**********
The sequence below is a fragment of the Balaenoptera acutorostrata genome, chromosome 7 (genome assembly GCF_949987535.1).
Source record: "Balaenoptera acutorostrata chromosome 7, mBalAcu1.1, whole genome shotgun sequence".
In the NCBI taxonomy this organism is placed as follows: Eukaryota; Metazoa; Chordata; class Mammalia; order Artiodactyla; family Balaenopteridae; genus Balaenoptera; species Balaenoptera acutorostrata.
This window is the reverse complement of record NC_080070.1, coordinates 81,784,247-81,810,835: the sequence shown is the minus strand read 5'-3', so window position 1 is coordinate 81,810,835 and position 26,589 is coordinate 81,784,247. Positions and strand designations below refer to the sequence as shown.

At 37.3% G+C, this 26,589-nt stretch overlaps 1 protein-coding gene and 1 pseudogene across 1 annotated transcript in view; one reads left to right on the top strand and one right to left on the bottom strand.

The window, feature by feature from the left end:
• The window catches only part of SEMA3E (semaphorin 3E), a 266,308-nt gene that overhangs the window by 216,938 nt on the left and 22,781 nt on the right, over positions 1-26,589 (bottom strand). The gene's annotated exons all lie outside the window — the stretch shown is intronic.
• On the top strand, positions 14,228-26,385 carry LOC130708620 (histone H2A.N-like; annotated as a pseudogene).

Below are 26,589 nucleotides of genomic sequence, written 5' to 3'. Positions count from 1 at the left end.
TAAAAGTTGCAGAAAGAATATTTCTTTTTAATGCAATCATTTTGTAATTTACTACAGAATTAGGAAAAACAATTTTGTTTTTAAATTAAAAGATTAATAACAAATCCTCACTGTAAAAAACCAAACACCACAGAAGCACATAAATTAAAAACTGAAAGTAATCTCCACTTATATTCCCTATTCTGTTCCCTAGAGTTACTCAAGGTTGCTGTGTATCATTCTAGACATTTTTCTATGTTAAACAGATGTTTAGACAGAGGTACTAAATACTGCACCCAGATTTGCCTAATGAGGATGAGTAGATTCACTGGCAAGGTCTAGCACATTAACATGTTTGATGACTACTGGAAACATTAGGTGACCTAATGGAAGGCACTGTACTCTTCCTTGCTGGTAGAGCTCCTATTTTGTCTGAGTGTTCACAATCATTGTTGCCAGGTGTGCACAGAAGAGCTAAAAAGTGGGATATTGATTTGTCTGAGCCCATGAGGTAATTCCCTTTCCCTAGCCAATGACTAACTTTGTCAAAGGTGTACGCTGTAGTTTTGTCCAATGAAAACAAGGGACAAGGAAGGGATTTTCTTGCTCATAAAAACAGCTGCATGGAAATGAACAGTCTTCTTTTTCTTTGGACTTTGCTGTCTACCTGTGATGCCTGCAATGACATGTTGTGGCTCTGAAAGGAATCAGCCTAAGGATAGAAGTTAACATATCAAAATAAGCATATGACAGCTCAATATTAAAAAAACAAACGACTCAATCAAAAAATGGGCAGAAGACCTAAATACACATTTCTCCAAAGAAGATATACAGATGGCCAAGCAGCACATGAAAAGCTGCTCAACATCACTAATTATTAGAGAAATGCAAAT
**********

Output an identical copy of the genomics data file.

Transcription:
The sequence below is a fragment of the Balaenoptera acutorostrata genome, chromosome 7 (genome assembly GCF_949987535.1).
Source record: "Balaenoptera acutorostrata chromosome 7, mBalAcu1.1, whole genome shotgun sequence".
In the NCBI taxonomy this organism is placed as follows: Eukaryota; Metazoa; Chordata; class Mammalia; order Artiodactyla; family Balaenopteridae; genus Balaenoptera; species Balaenoptera acutorostrata.
This window is the reverse complement of record NC_080070.1, coordinates 81,784,247-81,810,835: the sequence shown is the minus strand read 5'-3', so window position 1 is coordinate 81,810,835 and position 26,589 is coordinate 81,784,247. Positions and strand designations below refer to the sequence as shown.

At 37.3% G+C, this 26,589-nt stretch overlaps 1 protein-coding gene and 1 pseudogene across 1 annotated transcript in view; one reads left to right on the top strand and one right to left on the bottom strand.

The window, feature by feature from the left end:
• The window catches only part of SEMA3E (semaphorin 3E), a 266,308-nt gene that overhangs the window by 216,938 nt on the left and 22,781 nt on the right, over positions 1-26,589 (bottom strand). The gene's annotated exons all lie outside the window — the stretch shown is intronic.
• On the top strand, positions 14,228-26,385 carry LOC130708620 (histone H2A.N-like; annotated as a pseudogene).

Below are 26,589 nucleotides of genomic sequence, written 5' to 3'. Positions count from 1 at the left end.
TAAAAGTTGCAGAAAGAATATTTCTTTTTAATGCAATCATTTTGTAATTTACTACAGAATTAGGAAAAACAATTTTGTTTTTAAATTAAAAGATTAATAACAAATCCTCACTGTAAAAAACCAAACACCACAGAAGCACATAAATTAAAAACTGAAAGTAATCTCCACTTATATTCCCTATTCTGTTCCCTAGAGTTACTCAAGGTTGCTGTGTATCATTCTAGACATTTTTCTATGTTAAACAGATGTTTAGACAGAGGTACTAAATACTGCACCCAGATTTGCCTAATGAGGATGAGTAGATTCACTGGCAAGGTCTAGCACATTAACATGTTTGATGACTACTGGAAACATTAGGTGACCTAATGGAAGGCACTGTACTCTTCCTTGCTGGTAGAGCTCCTATTTTGTCTGAGTGTTCACAATCATTGTTGCCAGGTGTGCACAGAAGAGCTAAAAAGTGGGATATTGATTTGTCTGAGCCCATGAGGTAATTCCCTTTCCCTAGCCAATGACTAACTTTGTCAAAGGTGTACGCTGTAGTTTTGTCCAATGAAAACAAGGGACAAGGAAGGGATTTTCTTGCTCATAAAAACAGCTGCATGGAAATGAACAGTCTTCTTTTTCTTTGGACTTTGCTGTCTACCTGTGATGCCTGCAATGACATGTTGTGGCTCTGAAAGGAATCAGCCTAAGGATAGAAGTTAACATATCAAAATAAGCATATGACAGCTCAATATTAAAAAAACAAACGACTCAATCAAAAAATGGGCAGAAGACCTAAATACACATTTCTCCAAAGAAGATATACAGATGGCCAAGCAGCACATGAAAAGCTGCTCAACATCACTAATTATTAGAGAAATGCAAAT